There is a very simple example followed below. Here we use 4-connected neighborhood to grow from the seed points. We can also choose 8-connected neighborhood for our pixels adjacent relationship. And the criteria we make here is the same pixel value. That is, we keep examining the adjacent pixels of seed points. If they have the same intensity value with the seed points, we classify them into the seed points. It is an iterated process until there are no change in two successive iterative stages. Of course, we can make other criteria, but the main goal is to classify the similarity of the image into regions.

## Some important issues

Figure 0. The histogram of Figure 1
Figure 1. The original figure
Figure 2. The seed points: 255~255
Figure 3. Threshold: 225~255
Figure 4. Threshold: 190~255
Figure 5. Threshold: 155~255

Then we can conclude several important issues about region growing：

1.The suitable selection of seed points is important.

The selection of seed points is depending on the users. For example, in a grayscale lightning image, we may want to segment the lightning from the background. Then probably, we can examine the histogram and choose the seed points from the highest range of it.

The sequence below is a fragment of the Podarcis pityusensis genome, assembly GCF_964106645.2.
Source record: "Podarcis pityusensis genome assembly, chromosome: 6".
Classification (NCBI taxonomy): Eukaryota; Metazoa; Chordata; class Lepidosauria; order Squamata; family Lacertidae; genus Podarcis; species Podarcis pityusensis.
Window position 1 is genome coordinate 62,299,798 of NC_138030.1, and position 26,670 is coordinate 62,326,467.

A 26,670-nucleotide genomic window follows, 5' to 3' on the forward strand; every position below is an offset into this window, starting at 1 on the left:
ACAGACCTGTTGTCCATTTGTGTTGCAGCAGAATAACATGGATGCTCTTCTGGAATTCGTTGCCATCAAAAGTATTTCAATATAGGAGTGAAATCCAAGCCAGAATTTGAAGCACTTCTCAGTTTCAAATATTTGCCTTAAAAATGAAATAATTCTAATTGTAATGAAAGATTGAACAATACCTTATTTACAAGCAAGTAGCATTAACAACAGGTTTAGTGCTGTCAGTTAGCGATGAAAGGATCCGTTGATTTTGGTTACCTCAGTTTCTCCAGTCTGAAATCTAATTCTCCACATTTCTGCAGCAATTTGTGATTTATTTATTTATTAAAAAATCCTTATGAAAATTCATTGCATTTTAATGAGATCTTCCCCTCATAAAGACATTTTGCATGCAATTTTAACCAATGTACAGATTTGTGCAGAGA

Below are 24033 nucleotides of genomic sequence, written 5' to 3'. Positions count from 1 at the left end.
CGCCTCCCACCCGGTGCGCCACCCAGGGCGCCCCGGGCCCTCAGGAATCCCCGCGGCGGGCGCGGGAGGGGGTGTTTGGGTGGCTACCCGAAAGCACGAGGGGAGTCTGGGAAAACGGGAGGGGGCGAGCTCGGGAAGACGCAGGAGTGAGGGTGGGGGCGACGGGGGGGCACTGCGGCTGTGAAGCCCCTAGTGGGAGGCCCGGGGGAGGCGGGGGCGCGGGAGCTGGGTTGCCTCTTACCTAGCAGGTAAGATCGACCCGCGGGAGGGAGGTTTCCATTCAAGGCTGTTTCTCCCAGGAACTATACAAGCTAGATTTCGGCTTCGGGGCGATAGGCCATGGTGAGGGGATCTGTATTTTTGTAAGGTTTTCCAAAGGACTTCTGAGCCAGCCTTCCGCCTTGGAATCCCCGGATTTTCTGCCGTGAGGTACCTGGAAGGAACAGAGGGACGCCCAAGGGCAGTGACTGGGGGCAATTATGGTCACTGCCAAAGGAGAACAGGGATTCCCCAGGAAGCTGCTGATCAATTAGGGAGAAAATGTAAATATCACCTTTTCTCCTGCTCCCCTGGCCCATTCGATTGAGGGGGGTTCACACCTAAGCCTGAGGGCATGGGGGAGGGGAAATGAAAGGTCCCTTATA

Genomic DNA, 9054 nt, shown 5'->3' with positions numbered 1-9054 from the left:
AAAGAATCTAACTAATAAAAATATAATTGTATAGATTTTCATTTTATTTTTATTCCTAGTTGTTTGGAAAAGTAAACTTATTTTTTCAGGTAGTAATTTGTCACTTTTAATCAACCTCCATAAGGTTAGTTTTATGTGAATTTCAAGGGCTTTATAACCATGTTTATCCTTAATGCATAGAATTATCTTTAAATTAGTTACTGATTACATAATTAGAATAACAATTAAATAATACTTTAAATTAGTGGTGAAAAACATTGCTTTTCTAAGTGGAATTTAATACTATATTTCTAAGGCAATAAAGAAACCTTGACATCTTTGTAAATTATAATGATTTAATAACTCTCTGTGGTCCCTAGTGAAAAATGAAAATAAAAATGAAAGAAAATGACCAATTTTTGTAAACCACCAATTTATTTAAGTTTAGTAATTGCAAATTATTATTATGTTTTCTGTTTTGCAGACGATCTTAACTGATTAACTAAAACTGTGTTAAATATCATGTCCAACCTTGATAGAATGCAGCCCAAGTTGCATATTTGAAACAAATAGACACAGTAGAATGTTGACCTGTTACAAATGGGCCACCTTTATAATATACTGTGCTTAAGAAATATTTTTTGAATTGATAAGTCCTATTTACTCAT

Obviously, the connectivity or pixel adjacent information is helpful for us to determine the threshold and seed points.

3.The value, “minimum area threshold”.

No region in region growing method result will be smaller than this threshold in the segmented image.

4.The value, “Similarity threshold value“.

If the difference of pixel-value or the difference value of average grayscale of a set of pixels less than “Similarity threshold value”, the regions will be considered as a same region.

The criteria of similarities or so called homogeneity we choose are also important. It usually depends on the original image and the segmentation result we want.

Some criteria often used are grayscale (average intensity or variance), color, and texture or shape.

## Simulation examples

Here we show a simple example for region growing.

Figure 1 is the original image which is a grayscale lightning image. The grayscale value of this image is from 0 to 255. The reason we apply region growing on this image is that we want to mark the strongest lightning part of the image and we also want the result to be connected without being split apart. Therefore, we choose the points having the highest grayscale value which is 255 as the seed points shown in the Figure 2.